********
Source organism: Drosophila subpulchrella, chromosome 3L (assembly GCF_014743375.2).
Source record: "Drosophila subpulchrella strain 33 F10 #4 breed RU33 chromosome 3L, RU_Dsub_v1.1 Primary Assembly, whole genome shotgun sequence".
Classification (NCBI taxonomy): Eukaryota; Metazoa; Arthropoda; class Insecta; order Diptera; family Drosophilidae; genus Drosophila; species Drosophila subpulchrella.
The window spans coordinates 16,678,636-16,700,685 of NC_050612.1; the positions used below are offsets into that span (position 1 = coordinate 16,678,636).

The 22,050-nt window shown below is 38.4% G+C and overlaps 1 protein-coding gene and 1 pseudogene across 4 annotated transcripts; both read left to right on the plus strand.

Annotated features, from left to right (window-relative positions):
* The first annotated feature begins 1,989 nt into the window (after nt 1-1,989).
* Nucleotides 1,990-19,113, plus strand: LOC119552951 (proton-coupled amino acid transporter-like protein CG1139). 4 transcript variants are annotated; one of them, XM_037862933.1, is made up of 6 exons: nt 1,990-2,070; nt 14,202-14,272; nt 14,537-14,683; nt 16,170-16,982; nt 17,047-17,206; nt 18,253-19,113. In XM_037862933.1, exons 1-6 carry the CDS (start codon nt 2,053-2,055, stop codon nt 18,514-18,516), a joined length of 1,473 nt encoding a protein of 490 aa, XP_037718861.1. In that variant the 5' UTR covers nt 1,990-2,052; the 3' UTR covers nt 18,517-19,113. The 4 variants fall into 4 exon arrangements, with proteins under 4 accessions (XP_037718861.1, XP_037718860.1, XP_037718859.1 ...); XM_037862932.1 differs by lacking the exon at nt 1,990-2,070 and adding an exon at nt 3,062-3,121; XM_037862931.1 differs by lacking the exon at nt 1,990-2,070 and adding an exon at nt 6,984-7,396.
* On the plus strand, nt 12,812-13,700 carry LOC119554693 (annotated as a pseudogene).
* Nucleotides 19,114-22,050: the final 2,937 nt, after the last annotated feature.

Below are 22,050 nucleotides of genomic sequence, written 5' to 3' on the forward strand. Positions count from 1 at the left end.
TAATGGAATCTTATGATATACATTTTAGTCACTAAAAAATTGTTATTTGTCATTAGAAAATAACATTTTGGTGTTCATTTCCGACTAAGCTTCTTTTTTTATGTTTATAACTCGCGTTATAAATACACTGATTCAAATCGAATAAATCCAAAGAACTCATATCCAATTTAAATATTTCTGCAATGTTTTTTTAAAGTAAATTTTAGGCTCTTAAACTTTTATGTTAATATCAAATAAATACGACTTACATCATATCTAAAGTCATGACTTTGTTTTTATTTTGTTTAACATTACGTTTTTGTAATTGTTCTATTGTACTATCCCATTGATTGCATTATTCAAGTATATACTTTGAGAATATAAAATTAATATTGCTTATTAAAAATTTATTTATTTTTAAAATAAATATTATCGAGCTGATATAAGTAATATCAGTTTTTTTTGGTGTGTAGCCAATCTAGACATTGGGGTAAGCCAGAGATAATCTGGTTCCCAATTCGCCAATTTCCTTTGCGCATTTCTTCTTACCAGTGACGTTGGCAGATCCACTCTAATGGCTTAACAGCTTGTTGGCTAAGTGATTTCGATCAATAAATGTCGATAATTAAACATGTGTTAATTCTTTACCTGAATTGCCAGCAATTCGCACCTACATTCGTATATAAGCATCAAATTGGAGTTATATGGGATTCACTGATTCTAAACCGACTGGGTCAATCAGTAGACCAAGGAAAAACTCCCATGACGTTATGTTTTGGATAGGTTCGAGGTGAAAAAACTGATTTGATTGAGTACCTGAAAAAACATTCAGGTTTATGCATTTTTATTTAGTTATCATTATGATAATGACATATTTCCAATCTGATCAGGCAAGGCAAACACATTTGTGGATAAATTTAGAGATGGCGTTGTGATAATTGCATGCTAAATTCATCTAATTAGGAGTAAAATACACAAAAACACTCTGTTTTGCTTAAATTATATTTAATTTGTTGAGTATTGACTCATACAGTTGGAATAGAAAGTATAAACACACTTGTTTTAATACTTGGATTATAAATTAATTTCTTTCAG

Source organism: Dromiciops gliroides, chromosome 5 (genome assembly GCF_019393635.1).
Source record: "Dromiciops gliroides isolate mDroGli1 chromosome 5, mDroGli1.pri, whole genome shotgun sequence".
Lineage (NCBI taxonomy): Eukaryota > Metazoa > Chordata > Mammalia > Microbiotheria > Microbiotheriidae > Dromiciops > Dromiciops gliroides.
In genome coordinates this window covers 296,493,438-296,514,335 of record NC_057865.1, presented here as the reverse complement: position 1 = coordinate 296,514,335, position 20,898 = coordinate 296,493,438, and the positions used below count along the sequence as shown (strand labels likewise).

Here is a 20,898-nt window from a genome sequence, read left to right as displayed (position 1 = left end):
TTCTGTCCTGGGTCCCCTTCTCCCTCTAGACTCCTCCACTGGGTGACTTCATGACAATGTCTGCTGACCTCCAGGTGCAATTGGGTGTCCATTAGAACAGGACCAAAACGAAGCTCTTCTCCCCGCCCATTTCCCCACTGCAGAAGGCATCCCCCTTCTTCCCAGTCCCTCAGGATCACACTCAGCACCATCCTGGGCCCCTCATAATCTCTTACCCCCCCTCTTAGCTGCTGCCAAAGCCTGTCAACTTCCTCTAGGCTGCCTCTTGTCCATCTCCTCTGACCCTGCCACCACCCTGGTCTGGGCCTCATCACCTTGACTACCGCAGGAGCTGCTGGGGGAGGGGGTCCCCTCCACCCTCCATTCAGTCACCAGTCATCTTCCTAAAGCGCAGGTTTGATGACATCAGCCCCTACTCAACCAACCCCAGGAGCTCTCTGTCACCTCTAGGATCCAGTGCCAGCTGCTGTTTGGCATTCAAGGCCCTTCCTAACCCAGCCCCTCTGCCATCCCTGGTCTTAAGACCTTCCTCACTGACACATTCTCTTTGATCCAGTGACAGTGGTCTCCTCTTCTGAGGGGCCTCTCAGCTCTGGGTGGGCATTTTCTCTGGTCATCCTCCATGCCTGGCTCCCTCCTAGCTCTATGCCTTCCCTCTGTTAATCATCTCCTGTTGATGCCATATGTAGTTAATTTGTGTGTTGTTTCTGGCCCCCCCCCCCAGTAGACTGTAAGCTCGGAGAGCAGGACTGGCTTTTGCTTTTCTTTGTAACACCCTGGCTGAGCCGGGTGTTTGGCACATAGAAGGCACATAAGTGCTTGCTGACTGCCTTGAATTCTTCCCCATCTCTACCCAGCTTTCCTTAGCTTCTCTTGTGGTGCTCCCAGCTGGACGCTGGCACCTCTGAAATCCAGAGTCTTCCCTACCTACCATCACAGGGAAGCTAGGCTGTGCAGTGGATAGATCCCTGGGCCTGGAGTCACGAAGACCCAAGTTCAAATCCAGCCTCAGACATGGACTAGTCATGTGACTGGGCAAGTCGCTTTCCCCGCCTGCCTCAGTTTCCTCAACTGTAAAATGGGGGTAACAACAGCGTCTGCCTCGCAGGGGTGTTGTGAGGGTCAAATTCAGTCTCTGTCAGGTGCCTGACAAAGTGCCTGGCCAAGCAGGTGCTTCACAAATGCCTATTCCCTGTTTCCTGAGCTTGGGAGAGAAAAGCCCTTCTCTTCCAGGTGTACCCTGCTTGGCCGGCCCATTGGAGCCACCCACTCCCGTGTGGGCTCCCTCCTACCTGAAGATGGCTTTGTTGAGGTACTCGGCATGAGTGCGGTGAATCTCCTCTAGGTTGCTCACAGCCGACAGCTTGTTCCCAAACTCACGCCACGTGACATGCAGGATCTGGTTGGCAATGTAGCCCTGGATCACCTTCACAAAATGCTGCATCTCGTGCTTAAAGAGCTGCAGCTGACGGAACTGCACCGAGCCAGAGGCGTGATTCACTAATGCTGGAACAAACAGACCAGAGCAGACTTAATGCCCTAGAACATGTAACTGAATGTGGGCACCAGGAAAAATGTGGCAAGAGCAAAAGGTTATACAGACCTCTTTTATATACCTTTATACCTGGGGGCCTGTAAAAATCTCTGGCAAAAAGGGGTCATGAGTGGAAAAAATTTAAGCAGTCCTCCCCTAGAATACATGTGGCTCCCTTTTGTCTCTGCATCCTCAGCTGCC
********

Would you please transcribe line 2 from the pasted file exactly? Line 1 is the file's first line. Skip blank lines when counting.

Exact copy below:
Source record: "Drosophila subpulchrella strain 33 F10 #4 breed RU33 chromosome 3L, RU_Dsub_v1.1 Primary Assembly, whole genome shotgun sequence".